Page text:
Is this job all there is?

What are your career goals? That’s the first question I ask my prospective coaching clients – and one very few people can answer. It’s ironic that most of us spend too much time working toward goals we cannot specify.

When we are just starting out in our career, things are pretty easy. Most everyone is glad to have a job, and pretty much any assignment is challenging and instructive. Employees interpret the tangible signs of progress (for instance, moving from a cubicle to an office, transitioning from an individual contributor into a supervisor, changing titles) as signals that they are on the right track. Promotions happen on a relatively frequent basis. People still don’t know their ultimate destinations, but it really doesn’t matter – they have more energy than wisdom, they have no one waiting at home, and they are moving in the right direction on a long trip with plenty of chances to change course along the way.

As we get a little older, the realization sets in: this is why they call it work. Promotions become less frequent, relationships (and their ugly brother, politics) increase in importance, pressure and expectations escalate both at work and at home, and wisdom overtakes energy. All those forces cause us to ruminate on the age-old question, Is this all there is? As a temporary salve for our frustration, we look for the familiar road signs of progress, such as changes in responsibilities, title, status and money. Unfortunately, at the end of the day, these old standbys are no longer enough to satisfy.

That’s often the point at which people call me for some executive coaching. They are concerned about their future. Sometimes something about their jobs doesn’t feel right, and they can’t exactly pinpoint what it is. Other times, they are facing a new challenge and want to ensure that they have the skills and perspective to do it well.

Regardless of the scenario, our first task together is to discover their career destination. Once people understand their career goals, they can make sense out of the working world around them. They can move to determining how their current position and employer can help them build the skills they need for the future. Instead of focusing on external signs of progress, I help clients focus internally – on targeting, assessing and acquiring the skills they need to get to their career destination.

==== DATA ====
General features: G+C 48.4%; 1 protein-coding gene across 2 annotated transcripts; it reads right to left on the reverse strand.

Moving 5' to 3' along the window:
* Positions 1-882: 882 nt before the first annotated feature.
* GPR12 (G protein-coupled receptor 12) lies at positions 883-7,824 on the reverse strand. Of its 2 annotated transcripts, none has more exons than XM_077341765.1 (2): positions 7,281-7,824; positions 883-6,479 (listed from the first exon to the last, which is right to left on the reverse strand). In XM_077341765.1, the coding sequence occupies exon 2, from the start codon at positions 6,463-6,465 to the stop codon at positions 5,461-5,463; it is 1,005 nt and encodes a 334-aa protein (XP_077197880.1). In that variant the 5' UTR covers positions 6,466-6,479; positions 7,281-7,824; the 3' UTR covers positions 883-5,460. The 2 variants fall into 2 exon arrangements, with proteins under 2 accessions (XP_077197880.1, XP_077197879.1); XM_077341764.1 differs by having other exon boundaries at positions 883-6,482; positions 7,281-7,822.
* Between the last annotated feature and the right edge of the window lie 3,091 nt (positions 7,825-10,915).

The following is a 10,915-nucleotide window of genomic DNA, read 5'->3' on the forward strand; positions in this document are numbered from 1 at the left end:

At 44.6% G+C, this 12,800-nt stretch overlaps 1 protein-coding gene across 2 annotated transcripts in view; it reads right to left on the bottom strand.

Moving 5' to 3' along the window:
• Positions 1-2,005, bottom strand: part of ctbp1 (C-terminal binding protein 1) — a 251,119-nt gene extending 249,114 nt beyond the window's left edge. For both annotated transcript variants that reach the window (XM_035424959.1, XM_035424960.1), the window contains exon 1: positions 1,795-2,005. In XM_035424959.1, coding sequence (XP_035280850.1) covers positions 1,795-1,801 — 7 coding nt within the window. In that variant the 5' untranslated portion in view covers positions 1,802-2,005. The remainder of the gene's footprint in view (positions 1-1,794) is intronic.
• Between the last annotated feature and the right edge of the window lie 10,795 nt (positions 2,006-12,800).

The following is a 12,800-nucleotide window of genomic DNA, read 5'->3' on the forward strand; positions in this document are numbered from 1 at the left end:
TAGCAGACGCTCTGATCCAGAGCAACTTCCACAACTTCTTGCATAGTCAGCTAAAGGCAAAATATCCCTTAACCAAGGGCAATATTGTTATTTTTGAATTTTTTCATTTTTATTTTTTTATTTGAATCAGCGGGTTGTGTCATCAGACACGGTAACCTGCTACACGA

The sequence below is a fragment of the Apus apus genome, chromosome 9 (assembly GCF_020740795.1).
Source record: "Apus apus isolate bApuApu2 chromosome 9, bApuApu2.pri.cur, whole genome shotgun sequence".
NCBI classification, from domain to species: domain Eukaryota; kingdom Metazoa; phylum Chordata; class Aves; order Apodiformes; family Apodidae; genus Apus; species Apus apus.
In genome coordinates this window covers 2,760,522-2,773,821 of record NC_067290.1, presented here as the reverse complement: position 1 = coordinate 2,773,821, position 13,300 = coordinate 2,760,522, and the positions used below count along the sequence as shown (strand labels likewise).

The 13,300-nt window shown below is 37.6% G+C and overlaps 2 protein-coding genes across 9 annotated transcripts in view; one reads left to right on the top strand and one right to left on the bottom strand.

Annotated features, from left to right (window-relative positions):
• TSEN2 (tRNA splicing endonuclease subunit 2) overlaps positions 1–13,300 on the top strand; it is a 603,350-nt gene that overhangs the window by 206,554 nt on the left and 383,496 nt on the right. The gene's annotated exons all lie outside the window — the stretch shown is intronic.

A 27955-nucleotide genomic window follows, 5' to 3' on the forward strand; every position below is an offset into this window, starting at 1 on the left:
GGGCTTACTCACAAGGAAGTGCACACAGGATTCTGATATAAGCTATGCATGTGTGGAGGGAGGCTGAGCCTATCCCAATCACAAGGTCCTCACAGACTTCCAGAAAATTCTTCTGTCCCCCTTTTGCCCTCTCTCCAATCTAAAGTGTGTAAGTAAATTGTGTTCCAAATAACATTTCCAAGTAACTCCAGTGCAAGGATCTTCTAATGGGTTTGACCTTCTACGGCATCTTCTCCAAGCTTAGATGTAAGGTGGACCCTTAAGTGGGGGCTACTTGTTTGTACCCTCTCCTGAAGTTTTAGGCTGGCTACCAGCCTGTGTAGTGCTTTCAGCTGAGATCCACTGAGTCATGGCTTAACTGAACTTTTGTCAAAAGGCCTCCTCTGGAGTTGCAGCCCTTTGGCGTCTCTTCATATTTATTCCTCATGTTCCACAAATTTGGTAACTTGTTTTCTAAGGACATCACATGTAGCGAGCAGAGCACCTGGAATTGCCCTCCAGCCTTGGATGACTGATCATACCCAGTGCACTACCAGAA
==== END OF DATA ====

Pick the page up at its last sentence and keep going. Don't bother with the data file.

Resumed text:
The Why of a Career Destination…

If you are interested in helping yourself or others through this discovery process, let’s review some important principles. First, the career destination is a five-year guess about your future job – a hypothesis, if you will. It’s the best you can do with current information. As you start making specific moves toward this goal, you will gain more insights about yourself, which might even lead you to change your career destination. For example, a help desk manager wanted to become a CIO and knew that he needed to develop his business analysis skills. He was given the opportunity to work in business planning, only to discover that the assignment did not play to his strengths. He moved back into IT and revised his career destination.

Second, your career destination should reflect all of your dreams – personal as well as professional. One of my clients married an older man who was within five years of retirement. She needed a position with a flexible calendar so that they could share his golden years.

Third, the career destination you discern might not fit within the boundaries of your existing company. Since the new destination is a five-year goal, however, there is probably plenty of skill-building that can occur where you are now.

For example, one client told me that his long-term interest was to start up and run a koi pond business. To be sure, it was a stretch from his position as IT director. Together we quickly identified the business planning, marketing and operations skills he needed to acquire, and then we pinpointed the development opportunities available at his current company.

…And the How

Now let’s review the process of discovering a career destination. It’s a good idea to select someone to help you through it – someone who asks good questions and can help you think clearly. You need to trust that this person will keep your personal information confidential. This person may not agree with your career choice, but that’s OK – the facilitator’s job is to make sure you thoroughly examine the realities of your destination (in terms of the skills required, degree of difficulty and level of risk), not to edit or approve your thinking.

I find that the coaching process takes five meetings of an hour and a half each, on average, during a four-week period. At the first meeting, I outline the goals, benefits, principles and approach to the career destination discovery process. I ask clients for their resum